In the previous chapter we defined stereoisomers as molecules that have the same connectivity but differ in their spatial arrangement of atoms. We saw that the rigidity of double bonds gave rise to one type of stereoisomerism, cis-trans isomerism. However, it turns out, cis-trans isomers form only a small subset of stereoisomers. A more important type of stereoisomerism arises from molecules that are chiral.
You already have some intuitive notion of what it means for an object to be chiral, which is a Greek word meaning "handed". Consider the relation between your left and right hands. They appear to be the same, and yet there are clearly some ways in which they are distinct. For example, a right glove that fits easily over your right hand will not fit over your left hand. You would have a hard time fitting a left shoe over your right foot. A pair of right-handed scissors works fine in your right hand but feels awkward when you try to use your left hand.
What does it mean for an object to be chiral? To answer this question, again consider your left and right hands. The objects look identical; in fact theyare mirror images of each other. However, they are not the same. The test used to determine whether two objects are identical is superimposability. That is, can two objects be placed in the same space in such a way that all of their components overlap? Try the test of superimposability on your left and right hands, and you should see that they are not superimposable. This allows us to define what it means for an object to be chiral:
a chiral object is one that is not superimposable on its mirror image.Conversely, an achiral object is one that is identical (superimposable) to its mirror image.
How can we tell whether a given object is chiral? The most straightforward way to determine whether a given object is chiral is to draw or visualize the object's mirror image and see if the two are identical (that is, superimposable). If the object contains an internal plane of symmetry then it must be achiral. However, as we shall see, the converse is not true: an object that has no internal plane of symmetry may also be achiral.
Molecules, like other objects, can be chiral or achiral. For example, build a model of 2-butanol (butane with an -OH substituent on the second carbon) and its mirror image:
Try to physically superimpose these models and you'll see that they're not superimposable. This means that there are two distinct versions of 2-butanol, a right-handed one and a left-handed one. Each version of 2-butanol is a chiral molecule. What is the relation between them? The two molecules are clearly isomers, and since they have the same atomic connectivities they are stereoisomers. Unlike cis-trans isomerism, this stereoisomerism arises from the ability of molecules to be chiral. A chiral molecule and its non-superimposable mirror image are special types of stereoisomers called enantiomers.
What makes a molecule chiral? It turns out that in the majority of cases chiral molecules result from carbon atoms that are bonded to four different groups. For example, C 2 in 2-butanol is attached to the four distinct groups -H, -Me, -Et, and -OH. There are two different ways to arrange four groups about tetrahedr al carbon, giving rise to chirality. (In fact, chiral molecules gave chemists evidence that carbon is indeed tetrahedral.) Such a carbon atom is called an asymmetric carbon because it lacks a plane of symmetry. Asymmetric carbons are also called "chiral carbons". Because asymmetric carbons give rise to stereoisomerism, they are stereogenic centers or stereocenters. Technica lly, there are other structural motifs that are stereocenters beside asymmetric carbons, but in practice the term "stereocenter" is used in place of "asymmetric carbon" to denote a carbon bonded to four different substituents.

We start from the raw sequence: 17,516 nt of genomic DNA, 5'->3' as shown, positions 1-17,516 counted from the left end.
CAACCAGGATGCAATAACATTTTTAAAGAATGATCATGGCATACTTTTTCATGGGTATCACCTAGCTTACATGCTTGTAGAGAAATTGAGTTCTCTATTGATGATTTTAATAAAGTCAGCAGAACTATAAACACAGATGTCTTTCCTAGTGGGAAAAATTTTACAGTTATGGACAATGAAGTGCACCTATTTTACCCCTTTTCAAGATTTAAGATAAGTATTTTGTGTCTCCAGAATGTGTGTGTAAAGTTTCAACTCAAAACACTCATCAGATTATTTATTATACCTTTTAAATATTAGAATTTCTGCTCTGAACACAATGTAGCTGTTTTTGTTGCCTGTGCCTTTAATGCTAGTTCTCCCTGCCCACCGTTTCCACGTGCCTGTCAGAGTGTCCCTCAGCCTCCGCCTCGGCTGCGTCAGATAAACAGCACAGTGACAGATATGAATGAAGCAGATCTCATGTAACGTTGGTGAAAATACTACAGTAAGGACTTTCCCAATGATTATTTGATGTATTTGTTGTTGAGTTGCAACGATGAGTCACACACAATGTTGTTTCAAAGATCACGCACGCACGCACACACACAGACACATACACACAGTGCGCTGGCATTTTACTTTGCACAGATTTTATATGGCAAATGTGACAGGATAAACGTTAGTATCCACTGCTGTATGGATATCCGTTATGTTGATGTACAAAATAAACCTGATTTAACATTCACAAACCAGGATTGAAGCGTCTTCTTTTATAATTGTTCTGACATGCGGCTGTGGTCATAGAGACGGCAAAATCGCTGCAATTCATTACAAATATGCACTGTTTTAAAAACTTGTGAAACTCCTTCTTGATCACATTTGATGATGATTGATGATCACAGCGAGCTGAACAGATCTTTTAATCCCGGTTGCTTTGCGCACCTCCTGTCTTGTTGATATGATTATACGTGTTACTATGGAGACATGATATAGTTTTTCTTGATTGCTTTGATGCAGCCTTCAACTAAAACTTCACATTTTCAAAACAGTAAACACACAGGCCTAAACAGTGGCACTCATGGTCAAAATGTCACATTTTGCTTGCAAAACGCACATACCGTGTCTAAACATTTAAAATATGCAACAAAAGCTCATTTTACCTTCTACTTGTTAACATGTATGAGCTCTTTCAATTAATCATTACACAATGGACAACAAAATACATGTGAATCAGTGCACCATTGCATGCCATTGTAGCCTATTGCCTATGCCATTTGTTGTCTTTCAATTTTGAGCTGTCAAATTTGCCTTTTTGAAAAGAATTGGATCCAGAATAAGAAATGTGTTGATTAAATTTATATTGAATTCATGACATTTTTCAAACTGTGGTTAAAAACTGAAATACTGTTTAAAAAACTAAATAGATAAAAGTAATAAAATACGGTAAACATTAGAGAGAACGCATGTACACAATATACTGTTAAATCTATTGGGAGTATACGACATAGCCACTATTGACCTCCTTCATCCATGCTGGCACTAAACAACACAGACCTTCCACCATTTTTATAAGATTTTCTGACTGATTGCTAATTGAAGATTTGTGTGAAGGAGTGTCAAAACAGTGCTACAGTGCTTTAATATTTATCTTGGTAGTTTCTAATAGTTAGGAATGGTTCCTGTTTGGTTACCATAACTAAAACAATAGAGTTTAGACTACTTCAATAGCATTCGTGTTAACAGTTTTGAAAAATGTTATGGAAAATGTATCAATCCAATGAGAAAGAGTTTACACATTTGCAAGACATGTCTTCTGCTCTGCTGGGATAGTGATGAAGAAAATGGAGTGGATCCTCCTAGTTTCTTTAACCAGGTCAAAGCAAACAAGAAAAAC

The goal of nomenclature is to allow chemists to unambiguously identify the structure of any molecule given its name. The presence of stereoisomers presents a special problem in this regard. For example, given a particular molecule of 2-butanol, how can we name it so that the name conveys its handedness? How can we convey exactly which enantiomer of 2-butanol we're talking about? Furthermore, what about molecules that contain several stereocenters? What is needed is a nomenclature system to designate the absolute configuration at each stereocenter.
The term "configuration" refers to the fixed spatial positioning of bonds at a particular stereogenic carbon atom. Do not confuse "configuration" with "conformation". Unlike conformations, which are constantly equilibrating back and forth between forms, configurations are fixed and do not change unless bonds are broken. The configurational designation is absolute in the sense that the exact three-dimensional structure of the molecule can be reconstructed using the name alone.
In order to specify the absolute configuration at any stereogenic carbon, first identify the four groups attached to it and assign priorities to them using the Cahn-Ingold-Prelog convention: